Rising inflation, declining disposable income of consumers, neglect of governance for politics and growing insecurity have contributed to diminishing manufacturers’ confidence in the Nigerian economy.
Inflation in Nigeria quickened to 15.92 per cent in March on the back of an increase in the price of goods and services at a time the purchasing power of consumers has been eroded by the devastating Covid pandemic and the 2019 plunge in oil price.
The fragile confidence is underlined by the drop in the Manufacturers CEO’s Confidence Index (MCCI) for Q1 2022 from 55.4 points to 53.9 points, representing a 1.5 points dip.
The MCCI is a quarterly research and advocacy study of the Manufacturers Association of Nigeria(MAN) which measures the state of the economy through the manufacturing sector.
The MCCI pools its data from a direct survey of over 400 Chief Executive Officers of MAN member-Companies across the country who are on daily basis, affected by the macroeconomy and the various government policies.
The MCCI has a baseline index of 50 points that indicates a stationary point in the economy and affirms the level of confidence and performance in a particular quarter.
Above 50 points indicates that manufacturers have confidence in the economy and improvement in manufacturing performance, while any index point below 50 points indicates otherwise.
The MCCI at the end of the fourth quarter of 2021, was 55.4 points and has now dropped to 53.9 points at the end of the first quarter of 2022.
Other drivers of the drop in the MCCI for Q1 are the high-interest rate, excessive drive for revenue by the government, and the persistent forex and energy crises.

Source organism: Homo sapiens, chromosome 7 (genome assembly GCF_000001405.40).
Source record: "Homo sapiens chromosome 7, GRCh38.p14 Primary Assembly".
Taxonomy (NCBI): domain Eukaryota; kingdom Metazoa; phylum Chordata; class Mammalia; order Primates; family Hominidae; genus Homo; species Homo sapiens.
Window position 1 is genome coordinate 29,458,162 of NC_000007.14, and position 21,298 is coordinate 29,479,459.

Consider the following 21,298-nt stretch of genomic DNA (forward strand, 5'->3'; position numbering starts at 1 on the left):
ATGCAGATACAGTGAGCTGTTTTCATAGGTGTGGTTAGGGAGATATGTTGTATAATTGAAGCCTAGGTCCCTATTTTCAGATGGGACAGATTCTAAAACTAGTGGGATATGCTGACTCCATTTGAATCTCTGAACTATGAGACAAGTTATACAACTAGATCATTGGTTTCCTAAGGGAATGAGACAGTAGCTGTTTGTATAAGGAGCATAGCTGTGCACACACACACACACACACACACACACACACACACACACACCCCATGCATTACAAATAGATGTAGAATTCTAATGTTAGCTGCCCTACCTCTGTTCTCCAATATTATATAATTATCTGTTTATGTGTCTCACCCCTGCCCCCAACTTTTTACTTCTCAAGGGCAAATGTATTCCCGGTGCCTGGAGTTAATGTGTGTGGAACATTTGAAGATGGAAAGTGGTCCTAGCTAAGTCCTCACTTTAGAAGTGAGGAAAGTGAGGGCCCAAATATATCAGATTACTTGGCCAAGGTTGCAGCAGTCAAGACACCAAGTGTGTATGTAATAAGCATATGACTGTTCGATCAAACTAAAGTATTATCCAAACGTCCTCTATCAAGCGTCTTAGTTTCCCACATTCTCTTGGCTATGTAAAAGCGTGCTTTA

Of importance also is the impact of the Russian Invasion of Ukraine which has caused a hike in the price of diesel, wheat and other imported manufacturing inputs.
In summary, the country’s manufacturing sector witnessed a fairly stable macroeconomic performance in the first quarter of 2022, as the country’s economy is still stagnant as seen in current business conditions across the country.
MAN in the MCCI Q1 2022 report says the slight decline still confirms sustained confidence of the sector on the economy despite the slight reduction in its performance in the quarter.
The MCCI has since the second quarter of 2021 remained above the 50 neutral points, reaching 55.4 points in the fourth quarter of the year. The score according to MAN indicates sustained confidence of manufacturers, though fragile in the economy and improved manufacturing performance over the period.
While appraising the MCCI Q1 2022, MAN states that “On the overall, the score suggests fairly stable confidence in the economy driven primarily by improvement in the current business condition.
The body notes that the sector’s performance was pulled down by the declining employment and production conditions arising from familiar supply-side constraints.
“The general decline in the index point and the dimmed outlook for the second quarter evidenced by expectations of lower production, employment and unfriendly business condition, is a cause for concern.
This, MAN notes has now compelled, especially from the government, a National Response and Sustainability Strategic Plan to avert the looming economic crisis and shortages that would arise from the impact of the Russian invasion of Ukraine.
Speaking further, MAN stated in the report that the trend observed in the first quarter of 2022 MCCI resonates with priority expectations, the oscillatory trajectory of the macroeconomy and fluctuating manufacturing performances observed in the last two years.
“The performance recorded is largely similar but with slight differing magnitude when compared with what was obtained in the last quarter of 2021.
“The prevalence of familiar binding constraints to the steady growth of the manufacturing sector, the reverse effects of COVID-19 pandemic and the food shortages, rising inflation, foreign exchange parity, economic uncertainty, gene the real increase in the price of petroleum products, supply chain disruptions and the growing concern of future increase the prices of wheat and fertilizer manufacturing inputs occasioned by the Russian invasion of Ukraine are contributory factors that impacted the aggregate MCCI,” MAN added in the report.